In fact, it's taken so seriously that there are even specific laws regarding the sourtoe cocktail. The Yukon health department have sanctioned it, as long as the cocktail is at least 80 proof or 40% alocohol – so a neat spirit, basically. You can't have it with beer. Initially the toe had to be taken with a half pint of champagne, so that's scuppered. It's health and safety gone mad, I tell you.
AND the city of Dawson has a law that you cannot deliberately swallow a toe. Initially the fine was $500 but after a number of incidents that was raised to $2500 to discourage the practice.
To date, some 90,000 people are members of the club, whose mantra is “You can drink it fast, you can drink it slow, but your lips must touch the toe.”
And, to celebrate the tradition, the Captain who started it all off is now interred – minus a few extremities – in an urn shaped like a giant toe above the bar.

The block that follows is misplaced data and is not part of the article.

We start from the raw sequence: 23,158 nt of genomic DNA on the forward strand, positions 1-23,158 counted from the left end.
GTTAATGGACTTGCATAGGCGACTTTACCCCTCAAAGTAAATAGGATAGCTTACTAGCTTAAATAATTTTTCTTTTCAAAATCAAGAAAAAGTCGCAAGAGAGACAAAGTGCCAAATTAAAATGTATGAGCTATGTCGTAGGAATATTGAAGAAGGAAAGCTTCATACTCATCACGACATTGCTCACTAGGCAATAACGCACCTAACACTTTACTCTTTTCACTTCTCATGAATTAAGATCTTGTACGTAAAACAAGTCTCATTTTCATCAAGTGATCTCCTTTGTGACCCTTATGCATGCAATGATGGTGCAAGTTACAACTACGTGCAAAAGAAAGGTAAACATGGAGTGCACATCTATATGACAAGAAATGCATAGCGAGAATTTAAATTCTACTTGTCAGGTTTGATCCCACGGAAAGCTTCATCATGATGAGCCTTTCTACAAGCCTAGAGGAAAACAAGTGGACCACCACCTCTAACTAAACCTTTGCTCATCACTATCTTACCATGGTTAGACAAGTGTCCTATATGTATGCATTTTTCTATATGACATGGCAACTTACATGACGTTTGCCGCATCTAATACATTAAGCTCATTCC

Tom's Notes: Phrases and Idioms with origins in Civil Wars
I found this one quite tricky. Not for lack of civil wars mind you. There have been plenty of them. A widely accepted criterion for a civil war is that there need to be over thousand casualties, with at least 100 coming from each side. That means there have been a lot of civil wars! I’m hoping the person who suggested this topic didn’t mean the American Civil War, because in different countries, ‘Civil War’ can refer to one particular war. In the UK for example, ‘Civil War’ refers to the civil war of the 17th Century, Roundheads and Cavaliers, Oliver Cromwell, Charles I losing his head etc. In reality, there have been a lot more than that; the Wars of the Roses, The Anarchy and the Barons’ Wars to name a few.
Anyhow, lots of civil wars are very well documented and they are usually very interesting but not inherently funny. So, to find anything funny, you have to do shit loads of research in the hope of stumbling across a general who fell in a pile of cow shit or a battle that was fought with over ripe bananas or a mission to rescue a flatulent king from a whoopee cushion factory.